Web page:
Care and Feeding

I Secretly Got My Daughter Vaccinated Against My Partner’s Wishes

A woman looking down at a band-aid on her arm, where she's just been vaccinated.
Photo illustration by Slate. Photo by Getty Images Plus.

Care and Feeding is Slate’s parenting advice column. Have a question for Care and Feeding? Submit it here or post it in the Slate Parenting Facebook group.

Dear Care and Feeding,

A few weeks ago my sixteen-year-old daughter said she wanted to be vaccinated. I myself had no problem with this as I had gotten vaccinated myself as soon as I could, however her father (my partner) felt the vaccine was rushed to market and experimental and just too risky for her to take. Because I wanted to protect my daughter and because she wanted to get vaccinated, I went ahead and took her anyway without telling him. I really wanted to avoid him being angry. However, I admitted to him yesterday that she had the vaccine and now he is furious at me and her. He said she wasn’t at high risk for COVID, but there are stories of women being infertile due to the shot. I know it was wrong to not be completely transparent about our plans and he is hurt and insulted by my actions, but we see this issue (not just the vaccine but the entire pandemic) so differently. Not being vaccinated is as much a choice as being vaccinated in my opinion. Should I keep apologizing or am I in the right here?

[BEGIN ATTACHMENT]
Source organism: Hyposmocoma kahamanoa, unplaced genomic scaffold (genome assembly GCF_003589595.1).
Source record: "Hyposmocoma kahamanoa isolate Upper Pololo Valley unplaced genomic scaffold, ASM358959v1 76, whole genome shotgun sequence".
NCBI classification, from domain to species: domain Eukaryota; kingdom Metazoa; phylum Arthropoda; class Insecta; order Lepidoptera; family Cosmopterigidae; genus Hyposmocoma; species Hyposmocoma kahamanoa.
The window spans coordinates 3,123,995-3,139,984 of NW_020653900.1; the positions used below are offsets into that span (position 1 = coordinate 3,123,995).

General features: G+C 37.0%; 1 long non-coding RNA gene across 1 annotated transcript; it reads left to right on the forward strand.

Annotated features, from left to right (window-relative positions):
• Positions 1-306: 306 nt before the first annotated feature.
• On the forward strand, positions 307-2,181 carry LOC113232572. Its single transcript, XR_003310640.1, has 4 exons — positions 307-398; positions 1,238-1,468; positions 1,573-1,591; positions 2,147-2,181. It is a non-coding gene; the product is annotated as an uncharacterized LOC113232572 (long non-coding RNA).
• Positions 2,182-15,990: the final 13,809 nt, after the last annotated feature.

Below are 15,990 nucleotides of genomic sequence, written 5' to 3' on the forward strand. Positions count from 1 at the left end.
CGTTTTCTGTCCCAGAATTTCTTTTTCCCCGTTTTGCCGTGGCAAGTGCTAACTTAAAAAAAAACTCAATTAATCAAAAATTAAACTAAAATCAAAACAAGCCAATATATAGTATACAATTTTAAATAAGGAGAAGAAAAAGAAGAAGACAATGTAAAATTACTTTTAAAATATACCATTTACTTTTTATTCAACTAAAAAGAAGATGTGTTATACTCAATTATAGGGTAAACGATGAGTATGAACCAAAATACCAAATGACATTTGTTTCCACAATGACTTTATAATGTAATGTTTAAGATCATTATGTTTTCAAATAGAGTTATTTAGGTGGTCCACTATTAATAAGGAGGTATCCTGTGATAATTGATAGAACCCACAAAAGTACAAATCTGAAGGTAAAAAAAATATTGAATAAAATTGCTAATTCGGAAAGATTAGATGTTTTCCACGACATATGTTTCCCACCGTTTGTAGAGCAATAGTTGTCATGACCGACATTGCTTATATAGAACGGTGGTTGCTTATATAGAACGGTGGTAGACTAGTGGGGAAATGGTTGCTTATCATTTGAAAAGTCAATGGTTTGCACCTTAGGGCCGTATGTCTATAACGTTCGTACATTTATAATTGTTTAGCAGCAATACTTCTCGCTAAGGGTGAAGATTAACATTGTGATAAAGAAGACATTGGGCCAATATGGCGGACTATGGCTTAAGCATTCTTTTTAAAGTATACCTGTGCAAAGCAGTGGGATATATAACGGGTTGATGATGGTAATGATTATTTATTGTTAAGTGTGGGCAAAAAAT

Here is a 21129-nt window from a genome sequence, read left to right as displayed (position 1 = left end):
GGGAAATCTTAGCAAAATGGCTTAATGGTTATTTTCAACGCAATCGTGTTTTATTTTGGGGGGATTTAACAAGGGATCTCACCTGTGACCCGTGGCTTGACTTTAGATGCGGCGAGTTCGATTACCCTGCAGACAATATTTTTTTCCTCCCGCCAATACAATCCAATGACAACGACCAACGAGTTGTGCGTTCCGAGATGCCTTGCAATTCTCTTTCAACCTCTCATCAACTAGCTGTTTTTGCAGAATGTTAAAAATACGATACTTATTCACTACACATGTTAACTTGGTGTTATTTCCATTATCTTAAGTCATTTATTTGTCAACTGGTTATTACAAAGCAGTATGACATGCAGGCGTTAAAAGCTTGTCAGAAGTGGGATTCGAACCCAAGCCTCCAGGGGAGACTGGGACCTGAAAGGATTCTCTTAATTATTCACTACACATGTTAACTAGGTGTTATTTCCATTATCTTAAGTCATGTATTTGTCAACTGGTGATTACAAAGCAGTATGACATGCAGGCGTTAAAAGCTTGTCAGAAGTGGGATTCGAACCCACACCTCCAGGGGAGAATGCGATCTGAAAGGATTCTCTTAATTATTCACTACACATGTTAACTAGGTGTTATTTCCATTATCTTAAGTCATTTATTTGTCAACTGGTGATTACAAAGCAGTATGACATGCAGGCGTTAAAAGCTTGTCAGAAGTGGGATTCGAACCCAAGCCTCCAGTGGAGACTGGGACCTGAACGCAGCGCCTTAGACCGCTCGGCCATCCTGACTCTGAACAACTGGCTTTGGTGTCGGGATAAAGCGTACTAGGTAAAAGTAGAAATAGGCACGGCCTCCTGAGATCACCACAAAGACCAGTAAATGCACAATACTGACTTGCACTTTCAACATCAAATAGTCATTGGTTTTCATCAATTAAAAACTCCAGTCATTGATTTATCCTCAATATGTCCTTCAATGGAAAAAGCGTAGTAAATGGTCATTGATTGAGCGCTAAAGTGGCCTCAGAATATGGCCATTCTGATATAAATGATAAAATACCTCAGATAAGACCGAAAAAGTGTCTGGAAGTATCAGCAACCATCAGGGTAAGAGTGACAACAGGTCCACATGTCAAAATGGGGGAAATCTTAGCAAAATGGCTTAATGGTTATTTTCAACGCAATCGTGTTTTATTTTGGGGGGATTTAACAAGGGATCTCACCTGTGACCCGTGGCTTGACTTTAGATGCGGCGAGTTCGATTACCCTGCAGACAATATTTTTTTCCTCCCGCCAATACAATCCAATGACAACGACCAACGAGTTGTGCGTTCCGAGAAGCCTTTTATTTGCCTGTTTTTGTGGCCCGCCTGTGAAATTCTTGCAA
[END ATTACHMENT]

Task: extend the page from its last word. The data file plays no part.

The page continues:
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—Sad in the Suburbs

Dear Sad,

You were right to get your daughter vaccinated. It’s not okay that you felt coerced into hiding your daughter’s vaccination or apologizing for getting her vaccinated. For starters, the science is firmly on your side: the documented side effects of the vaccine, like achiness or fever, are far outweighed by its health benefits to the individuals who receive it and the communities they are protecting by getting vaccinated. The vaccine has no impact on fertility. But setting aside the issue of vaccination entirely, your partner’s reaction has me concerned about your and your daughter’s well-being, in general. You were so fearful about your partner’s anger that you felt forced to lie to him. I don’t think this can possibly be the first time that you have chosen to avoid a difficult truth rather than to confront his ire, and that’s not a healthy, happy, or sustainable way to live.